The ECB just changed the rules of the European debt game.
The ECB, on its own and without judicial or parliamentary review, has swapped their Greek debt for new Greek debt that is not subject to any “collective action clause.” They did this unilaterally and without the consent of any other sovereign debt bond owners of Greek debt. They did this without objection of any nation in Europe. They have retroactively changed the indenture, the contract made by Greece with all of the buyers of their bonds, when the debt was issued. There is no speculation involved in these statements, there is no longer any guesswork on what might be; the ECB swapped their bonds for new Greek bonds with the assent of the Greek government and it is now a done deal.
We know now that the ECB can retroactively change the rules, change an indenture, so that if the ECB can do this with Greece then it can certainly do it with any sovereign debt in Europe.
Since the ECB can now retroactively change any bond contract to whatever it likes and with any nation in its dominion then the valuation of European sovereign debt must be re-examined for what it really is which is no longer what anyone previously thought. Starkly put; the bonds issued by the sovereign nations in Europe are no longer pari passu, on equal footing, with the bonds issued in the United States. We have just passed a clearly defined “break point” where the legal rules were changed to the great disadvantage of all the private debt holders.
The European Central Bank, in a very misguided attempt to protect itself, has now opened Pandora’s Box. I doubt if they even realize what they have done; but they will, most assuredly they will. The consequences of their horrendous mistake will soon be upon them as institutions not coerced or forced into buying European sovereign debt will be leaving the playing field en masse as the realization dawns upon investors of just what has taken place.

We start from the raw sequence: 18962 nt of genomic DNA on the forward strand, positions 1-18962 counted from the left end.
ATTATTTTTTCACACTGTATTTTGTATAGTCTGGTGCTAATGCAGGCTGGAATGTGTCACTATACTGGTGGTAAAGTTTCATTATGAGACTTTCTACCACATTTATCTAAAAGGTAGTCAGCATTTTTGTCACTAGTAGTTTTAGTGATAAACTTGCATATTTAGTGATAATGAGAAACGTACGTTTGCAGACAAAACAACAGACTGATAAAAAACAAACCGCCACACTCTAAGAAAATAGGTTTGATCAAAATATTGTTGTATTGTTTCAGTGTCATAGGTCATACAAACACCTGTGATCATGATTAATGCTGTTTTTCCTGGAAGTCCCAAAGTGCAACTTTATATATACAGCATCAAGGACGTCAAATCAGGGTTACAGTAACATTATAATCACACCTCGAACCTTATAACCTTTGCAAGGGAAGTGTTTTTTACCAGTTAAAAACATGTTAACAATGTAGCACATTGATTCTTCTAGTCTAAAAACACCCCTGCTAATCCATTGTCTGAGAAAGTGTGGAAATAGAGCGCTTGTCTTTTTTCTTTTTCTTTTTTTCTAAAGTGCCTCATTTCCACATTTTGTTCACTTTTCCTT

The European Central Bank is swapping its Greek bonds for new ones to ensure it isn’t forced to take losses in a debt restructuring, three euro-area officials said yesterday.
Bill Gross of PIMCO sums up:
Now perhaps the protestations are just the vain rumblings of creditors who don’t like having to take a haircut: after all, all investments carry such a risk. On the other hand, it’s one thing to duplicate money to pay back debt (the “normal option”) and it’s quite another to effectively enforce a change to the terms of private contracts by curtailing pari passu. But — in this case — the “normal option” of printing the money to pay back the debt is not available to Greeks.
The point is that if the ECB can do this it means that all debt denominated in Euros is subordinated. This will (eventually, once the market gets the message) cause a collapse of demand in European sovereign debt.
Either borrowing costs will massively spike, crashing the system, or the ECB will go on a money printing binge. These two options have been discussed above. German attitudes to monetary expansion are frosty to say the least, but at this stage I think all options are on the table.